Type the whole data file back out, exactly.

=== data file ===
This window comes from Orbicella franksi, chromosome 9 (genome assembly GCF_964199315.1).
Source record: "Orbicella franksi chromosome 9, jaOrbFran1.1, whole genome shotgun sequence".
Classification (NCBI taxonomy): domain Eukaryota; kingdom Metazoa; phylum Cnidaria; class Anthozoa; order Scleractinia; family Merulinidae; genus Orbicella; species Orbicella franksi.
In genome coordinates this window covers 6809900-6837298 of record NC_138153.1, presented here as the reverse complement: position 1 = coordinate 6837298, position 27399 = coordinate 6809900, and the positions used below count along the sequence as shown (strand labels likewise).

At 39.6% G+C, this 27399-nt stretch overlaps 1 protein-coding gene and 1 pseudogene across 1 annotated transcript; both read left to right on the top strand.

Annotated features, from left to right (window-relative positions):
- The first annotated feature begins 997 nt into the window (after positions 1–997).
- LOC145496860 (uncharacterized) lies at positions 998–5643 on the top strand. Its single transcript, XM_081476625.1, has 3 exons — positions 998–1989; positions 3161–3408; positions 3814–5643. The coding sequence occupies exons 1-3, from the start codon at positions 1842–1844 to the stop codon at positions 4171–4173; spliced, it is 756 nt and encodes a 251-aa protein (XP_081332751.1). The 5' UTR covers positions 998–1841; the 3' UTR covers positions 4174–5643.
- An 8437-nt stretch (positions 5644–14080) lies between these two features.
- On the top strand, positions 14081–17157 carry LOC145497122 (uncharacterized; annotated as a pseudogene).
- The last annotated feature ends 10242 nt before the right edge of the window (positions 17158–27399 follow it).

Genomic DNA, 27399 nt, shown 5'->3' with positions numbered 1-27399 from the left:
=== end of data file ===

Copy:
This window comes from Orbicella franksi, chromosome 9 (genome assembly GCF_964199315.1).
Source record: "Orbicella franksi chromosome 9, jaOrbFran1.1, whole genome shotgun sequence".
Classification (NCBI taxonomy): domain Eukaryota; kingdom Metazoa; phylum Cnidaria; class Anthozoa; order Scleractinia; family Merulinidae; genus Orbicella; species Orbicella franksi.
In genome coordinates this window covers 6809900-6837298 of record NC_138153.1, presented here as the reverse complement: position 1 = coordinate 6837298, position 27399 = coordinate 6809900, and the positions used below count along the sequence as shown (strand labels likewise).

At 39.6% G+C, this 27399-nt stretch overlaps 1 protein-coding gene and 1 pseudogene across 1 annotated transcript; both read left to right on the top strand.

Annotated features, from left to right (window-relative positions):
- The first annotated feature begins 997 nt into the window (after positions 1–997).
- LOC145496860 (uncharacterized) lies at positions 998–5643 on the top strand. Its single transcript, XM_081476625.1, has 3 exons — positions 998–1989; positions 3161–3408; positions 3814–5643. The coding sequence occupies exons 1-3, from the start codon at positions 1842–1844 to the stop codon at positions 4171–4173; spliced, it is 756 nt and encodes a 251-aa protein (XP_081332751.1). The 5' UTR covers positions 998–1841; the 3' UTR covers positions 4174–5643.
- An 8437-nt stretch (positions 5644–14080) lies between these two features.
- On the top strand, positions 14081–17157 carry LOC145497122 (uncharacterized; annotated as a pseudogene).
- The last annotated feature ends 10242 nt before the right edge of the window (positions 17158–27399 follow it).

Genomic DNA, 27399 nt, shown 5'->3' with positions numbered 1-27399 from the left: